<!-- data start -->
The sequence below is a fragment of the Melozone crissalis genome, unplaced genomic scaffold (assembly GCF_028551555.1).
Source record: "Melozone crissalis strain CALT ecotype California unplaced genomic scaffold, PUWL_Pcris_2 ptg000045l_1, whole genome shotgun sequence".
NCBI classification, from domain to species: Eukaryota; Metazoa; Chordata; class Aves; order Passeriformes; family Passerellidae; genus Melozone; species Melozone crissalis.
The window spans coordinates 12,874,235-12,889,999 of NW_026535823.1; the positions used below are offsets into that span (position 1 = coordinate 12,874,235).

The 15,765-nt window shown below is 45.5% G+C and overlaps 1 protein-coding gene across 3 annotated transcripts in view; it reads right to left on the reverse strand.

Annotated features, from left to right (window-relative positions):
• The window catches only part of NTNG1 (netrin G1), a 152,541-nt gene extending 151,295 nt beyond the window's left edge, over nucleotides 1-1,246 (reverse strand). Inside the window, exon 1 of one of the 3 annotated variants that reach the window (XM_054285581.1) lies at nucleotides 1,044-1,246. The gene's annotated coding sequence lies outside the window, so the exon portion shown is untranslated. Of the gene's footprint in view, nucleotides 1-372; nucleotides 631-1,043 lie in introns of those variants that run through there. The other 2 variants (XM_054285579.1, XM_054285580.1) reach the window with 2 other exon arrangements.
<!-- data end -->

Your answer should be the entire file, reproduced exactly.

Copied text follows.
The sequence below is a fragment of the Melozone crissalis genome, unplaced genomic scaffold (assembly GCF_028551555.1).
Source record: "Melozone crissalis strain CALT ecotype California unplaced genomic scaffold, PUWL_Pcris_2 ptg000045l_1, whole genome shotgun sequence".
NCBI classification, from domain to species: Eukaryota; Metazoa; Chordata; class Aves; order Passeriformes; family Passerellidae; genus Melozone; species Melozone crissalis.
The window spans coordinates 12,874,235-12,889,999 of NW_026535823.1; the positions used below are offsets into that span (position 1 = coordinate 12,874,235).

The 15,765-nt window shown below is 45.5% G+C and overlaps 1 protein-coding gene across 3 annotated transcripts in view; it reads right to left on the reverse strand.

Annotated features, from left to right (window-relative positions):
• The window catches only part of NTNG1 (netrin G1), a 152,541-nt gene extending 151,295 nt beyond the window's left edge, over nucleotides 1-1,246 (reverse strand). Inside the window, exon 1 of one of the 3 annotated variants that reach the window (XM_054285581.1) lies at nucleotides 1,044-1,246. The gene's annotated coding sequence lies outside the window, so the exon portion shown is untranslated. Of the gene's footprint in view, nucleotides 1-372; nucleotides 631-1,043 lie in introns of those variants that run through there. The other 2 variants (XM_054285579.1, XM_054285580.1) reach the window with 2 other exon arrangements.